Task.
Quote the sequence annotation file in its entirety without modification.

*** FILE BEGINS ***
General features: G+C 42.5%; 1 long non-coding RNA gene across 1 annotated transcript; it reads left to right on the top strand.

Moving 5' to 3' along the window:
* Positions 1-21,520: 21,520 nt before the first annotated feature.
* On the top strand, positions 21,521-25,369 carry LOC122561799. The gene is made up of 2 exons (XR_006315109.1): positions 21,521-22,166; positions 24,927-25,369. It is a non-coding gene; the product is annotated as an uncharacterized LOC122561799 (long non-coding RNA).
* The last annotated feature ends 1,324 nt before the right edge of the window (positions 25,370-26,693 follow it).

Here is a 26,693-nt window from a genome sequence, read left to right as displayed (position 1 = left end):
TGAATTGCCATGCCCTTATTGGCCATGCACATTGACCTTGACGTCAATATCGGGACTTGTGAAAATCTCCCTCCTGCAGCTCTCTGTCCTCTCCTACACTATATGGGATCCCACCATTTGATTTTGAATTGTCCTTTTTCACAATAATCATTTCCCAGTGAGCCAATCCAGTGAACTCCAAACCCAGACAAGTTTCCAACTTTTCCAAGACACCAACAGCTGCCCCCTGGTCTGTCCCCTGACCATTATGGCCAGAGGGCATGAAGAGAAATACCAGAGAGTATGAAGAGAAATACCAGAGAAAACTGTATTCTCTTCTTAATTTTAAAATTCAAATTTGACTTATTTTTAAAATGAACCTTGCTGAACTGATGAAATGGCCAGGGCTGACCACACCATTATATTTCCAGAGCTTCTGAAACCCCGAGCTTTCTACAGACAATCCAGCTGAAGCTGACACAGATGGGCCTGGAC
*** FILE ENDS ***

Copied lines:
General features: G+C 42.5%; 1 long non-coding RNA gene across 1 annotated transcript; it reads left to right on the top strand.

Moving 5' to 3' along the window:
* Positions 1-21,520: 21,520 nt before the first annotated feature.
* On the top strand, positions 21,521-25,369 carry LOC122561799. The gene is made up of 2 exons (XR_006315109.1): positions 21,521-22,166; positions 24,927-25,369. It is a non-coding gene; the product is annotated as an uncharacterized LOC122561799 (long non-coding RNA).
* The last annotated feature ends 1,324 nt before the right edge of the window (positions 25,370-26,693 follow it).

Here is a 26,693-nt window from a genome sequence, read left to right as displayed (position 1 = left end):
TGAATTGCCATGCCCTTATTGGCCATGCACATTGACCTTGACGTCAATATCGGGACTTGTGAAAATCTCCCTCCTGCAGCTCTCTGTCCTCTCCTACACTATATGGGATCCCACCATTTGATTTTGAATTGTCCTTTTTCACAATAATCATTTCCCAGTGAGCCAATCCAGTGAACTCCAAACCCAGACAAGTTTCCAACTTTTCCAAGACACCAACAGCTGCCCCCTGGTCTGTCCCCTGACCATTATGGCCAGAGGGCATGAAGAGAAATACCAGAGAGTATGAAGAGAAATACCAGAGAAAACTGTATTCTCTTCTTAATTTTAAAATTCAAATTTGACTTATTTTTAAAATGAACCTTGCTGAACTGATGAAATGGCCAGGGCTGACCACACCATTATATTTCCAGAGCTTCTGAAACCCCGAGCTTTCTACAGACAATCCAGCTGAAGCTGACACAGATGGGCCTGGAC